Notebook: Mitchell irritates Patriots
Let the trash talk begin. The New England secondary, insulted by Philadelphia wide receiver Freddie Mitchell, fired back yesterday with...
Let the trash talk begin.
The New England secondary, insulted by Philadelphia wide receiver Freddie Mitchell, fired back yesterday with some shots of its own — extending a Super Bowl XXXIX battle of words.
It kicked off Thursday night, when Mitchell said in a television interview that he couldn't name any of the Patriots' cornerbacks, only their numbers. Mitchell, in a more visible role since standout receiver Terrell Owens suffered an injury, also said he "has something" for veteran strong safety Rodney Harrison of the Patriots.
Mitchell was referring to the fact New England, without injured starters Ty Law and Tyrone Poole for most of the season, is employing a patchwork secondary that includes a wide receiver (Troy Brown), a rookie free agent (Randall Gay) and a guy who was taking college courses before the playoffs started (Hank Poteat).
The comments didn't sit well with Harrison.
"That's pretty funny coming from a guy who doesn't even start unless someone goes down — a guy that was a former first-round pick and still hasn't broken into the starting lineup," Harrison said of Mitchell, who has been starting for Owens. "That's a lot coming from him.
"Right now is his 30 minutes of fame. There's only one T.O., with the sideshows and antics and stuff like that. T.O. is a great receiver, and I think what Freddie needs to do is just concentrate on getting better and not worrying about what I'm doing over here, because I've been in the league a long time and I'm going to show up on (Super Bowl) Sunday."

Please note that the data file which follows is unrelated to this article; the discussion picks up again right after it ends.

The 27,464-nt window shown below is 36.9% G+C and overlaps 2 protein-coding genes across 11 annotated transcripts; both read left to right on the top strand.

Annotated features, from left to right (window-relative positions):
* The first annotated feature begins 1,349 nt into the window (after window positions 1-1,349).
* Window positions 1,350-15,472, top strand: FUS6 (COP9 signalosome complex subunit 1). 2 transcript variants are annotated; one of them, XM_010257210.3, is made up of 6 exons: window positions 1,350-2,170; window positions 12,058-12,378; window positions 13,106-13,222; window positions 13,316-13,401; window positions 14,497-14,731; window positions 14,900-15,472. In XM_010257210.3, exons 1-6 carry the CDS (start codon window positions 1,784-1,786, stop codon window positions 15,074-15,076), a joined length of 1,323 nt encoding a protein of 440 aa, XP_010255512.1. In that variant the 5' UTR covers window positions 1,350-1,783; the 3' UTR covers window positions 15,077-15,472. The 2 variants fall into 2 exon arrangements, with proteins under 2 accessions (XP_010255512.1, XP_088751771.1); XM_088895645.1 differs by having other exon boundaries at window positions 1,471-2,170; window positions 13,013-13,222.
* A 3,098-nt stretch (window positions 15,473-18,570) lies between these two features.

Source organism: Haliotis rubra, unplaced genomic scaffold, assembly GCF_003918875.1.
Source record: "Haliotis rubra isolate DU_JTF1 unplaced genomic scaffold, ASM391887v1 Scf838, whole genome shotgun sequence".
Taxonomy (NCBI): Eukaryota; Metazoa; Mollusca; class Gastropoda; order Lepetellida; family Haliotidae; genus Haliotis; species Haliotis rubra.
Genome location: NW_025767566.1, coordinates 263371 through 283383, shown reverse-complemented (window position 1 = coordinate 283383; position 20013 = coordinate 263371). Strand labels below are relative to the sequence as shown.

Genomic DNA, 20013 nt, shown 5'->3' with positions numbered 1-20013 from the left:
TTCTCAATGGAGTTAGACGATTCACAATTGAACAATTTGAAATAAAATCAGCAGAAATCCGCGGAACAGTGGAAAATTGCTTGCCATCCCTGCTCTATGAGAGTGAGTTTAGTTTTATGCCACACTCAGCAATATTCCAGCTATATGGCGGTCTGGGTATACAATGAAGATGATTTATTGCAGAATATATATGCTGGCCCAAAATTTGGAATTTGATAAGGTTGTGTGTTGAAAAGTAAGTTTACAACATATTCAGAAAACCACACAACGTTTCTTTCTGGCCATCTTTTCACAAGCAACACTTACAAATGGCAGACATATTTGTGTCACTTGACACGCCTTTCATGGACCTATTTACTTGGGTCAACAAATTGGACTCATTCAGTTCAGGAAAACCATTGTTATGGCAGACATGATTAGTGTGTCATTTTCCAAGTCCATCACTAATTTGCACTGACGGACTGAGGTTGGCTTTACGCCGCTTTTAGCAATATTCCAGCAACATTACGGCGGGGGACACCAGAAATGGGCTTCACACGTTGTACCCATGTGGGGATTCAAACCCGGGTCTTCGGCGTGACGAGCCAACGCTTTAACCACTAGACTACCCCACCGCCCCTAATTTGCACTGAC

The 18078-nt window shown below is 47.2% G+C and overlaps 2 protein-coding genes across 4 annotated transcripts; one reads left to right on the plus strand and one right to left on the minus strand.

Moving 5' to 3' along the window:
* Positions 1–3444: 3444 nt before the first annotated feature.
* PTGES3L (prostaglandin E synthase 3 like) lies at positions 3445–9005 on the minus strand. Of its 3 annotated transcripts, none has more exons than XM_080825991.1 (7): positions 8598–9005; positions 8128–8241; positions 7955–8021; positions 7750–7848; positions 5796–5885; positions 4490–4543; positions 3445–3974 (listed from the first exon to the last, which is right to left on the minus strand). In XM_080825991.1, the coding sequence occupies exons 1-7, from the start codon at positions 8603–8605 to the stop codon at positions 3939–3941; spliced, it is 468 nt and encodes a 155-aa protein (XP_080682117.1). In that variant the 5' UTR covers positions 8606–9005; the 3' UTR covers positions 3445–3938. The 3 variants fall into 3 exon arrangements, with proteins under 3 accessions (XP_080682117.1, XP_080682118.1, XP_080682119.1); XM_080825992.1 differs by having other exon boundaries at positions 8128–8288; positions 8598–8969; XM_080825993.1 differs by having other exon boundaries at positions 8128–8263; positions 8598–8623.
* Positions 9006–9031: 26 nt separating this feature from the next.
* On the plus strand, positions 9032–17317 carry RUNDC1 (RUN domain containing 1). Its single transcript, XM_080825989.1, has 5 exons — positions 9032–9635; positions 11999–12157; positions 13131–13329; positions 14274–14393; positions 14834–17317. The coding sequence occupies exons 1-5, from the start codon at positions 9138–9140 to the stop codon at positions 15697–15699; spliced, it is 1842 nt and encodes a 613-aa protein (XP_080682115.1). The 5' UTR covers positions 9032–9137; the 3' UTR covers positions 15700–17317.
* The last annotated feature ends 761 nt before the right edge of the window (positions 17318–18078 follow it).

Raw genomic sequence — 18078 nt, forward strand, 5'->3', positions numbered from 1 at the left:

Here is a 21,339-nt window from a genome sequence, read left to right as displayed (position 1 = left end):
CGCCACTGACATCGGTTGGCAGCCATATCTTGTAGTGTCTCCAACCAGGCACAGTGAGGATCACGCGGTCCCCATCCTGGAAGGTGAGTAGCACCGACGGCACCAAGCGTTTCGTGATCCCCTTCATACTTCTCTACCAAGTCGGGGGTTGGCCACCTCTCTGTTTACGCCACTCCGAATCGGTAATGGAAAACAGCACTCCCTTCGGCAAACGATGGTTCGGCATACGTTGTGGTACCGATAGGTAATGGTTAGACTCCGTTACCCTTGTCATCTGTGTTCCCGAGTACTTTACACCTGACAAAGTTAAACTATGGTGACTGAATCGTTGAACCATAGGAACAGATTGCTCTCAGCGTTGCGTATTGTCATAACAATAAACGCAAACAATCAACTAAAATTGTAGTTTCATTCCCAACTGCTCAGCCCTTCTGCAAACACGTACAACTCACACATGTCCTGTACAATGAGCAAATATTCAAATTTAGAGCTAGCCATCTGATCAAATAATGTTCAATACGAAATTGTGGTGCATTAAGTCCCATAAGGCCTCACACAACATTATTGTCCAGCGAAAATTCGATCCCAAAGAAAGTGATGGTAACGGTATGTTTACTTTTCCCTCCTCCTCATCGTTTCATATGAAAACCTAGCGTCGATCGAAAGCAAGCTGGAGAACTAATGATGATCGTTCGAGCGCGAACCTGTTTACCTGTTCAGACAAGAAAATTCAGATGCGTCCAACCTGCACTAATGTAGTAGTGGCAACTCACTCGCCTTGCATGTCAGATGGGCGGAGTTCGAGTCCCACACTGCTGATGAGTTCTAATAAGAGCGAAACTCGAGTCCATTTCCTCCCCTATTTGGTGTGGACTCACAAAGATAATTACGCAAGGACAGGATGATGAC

Super Bowl XXXIX
Eagles vs. Patriots, Feb. 6,
3:30 p.m., Ch. 13.
Patriots linebacker Willie McGinest said, "All I can say is, Rodney Harrison is the wrong guy to mention, especially if you're a receiver. He (Mitchell) isn't humble.
"He hasn't done enough in this league to be on TV, talking about that. Philly has a lot more class than that."
Harrison took a shot at the Eagles, saying, "They're a good team without T.O., but they're a great team with him."
Perhaps realizing he had issued some bulletin-board fodder, violating coach Bill Belichick's edict, Harrison tried to backtrack.
"They're still a great team without T.O., but when you have an All-Pro receiver, it makes your team that much better," he said. "That's what I wanted to say."
Of the controversy, Mitchell said, "I was joking. I don't care. It'll all be solved on Sunday."
Mitchell had five catches for 65 yards and two touchdowns, including one on a fumble recovery, in Philadelphia's playoff win over Minnesota. He caught two passes for 20 yards in the NFC Championship Game against Atlanta.
"I want to thank my hands for being so great," Mitchell said after the win against Minnesota.
Mitchell and some other Eagles receivers clearly are tired of hearing about Owens, who had surgery to repair torn ankle ligaments on Dec. 22 and is trying to return for the Super Bowl — contrary to his doctor's advice.
• The New Orleans Saints hired Willy Robinson, a former San Francisco 49ers defensive coordinator, for the newly created position of senior defensive assistant.
Robinson, 48, coached Seahawks defensive backs from 1995 to 1998.
• Edgar Bennett, a running back for the team from 1992 to 1996, was hired to coach Green Bay's running backs. Bennett, 35, replaces Johnny Roland, who accepted the same job with New Orleans.
• The Tennessee Titans hired Ray Sherman, 53, as receivers coach. Sherman spent the last five seasons as a coach with the Green Bay Packers.
• Dallas fired Jim Jeffcoat, who coached the Cowboys' defensive ends for the past five seasons.
• Buffalo cornerback Nate Clements was added to the AFC Pro Bowl team to replace injured Chris McAlister of Baltimore.
• The prosecution rested its case against Baltimore cornerback Corey Fuller after a marathon session in Tallahassee, Fla., in which it tried to show the player violated Florida's gambling laws
Judge Russell Cole Jr. rejected a defense bid to dismiss the case.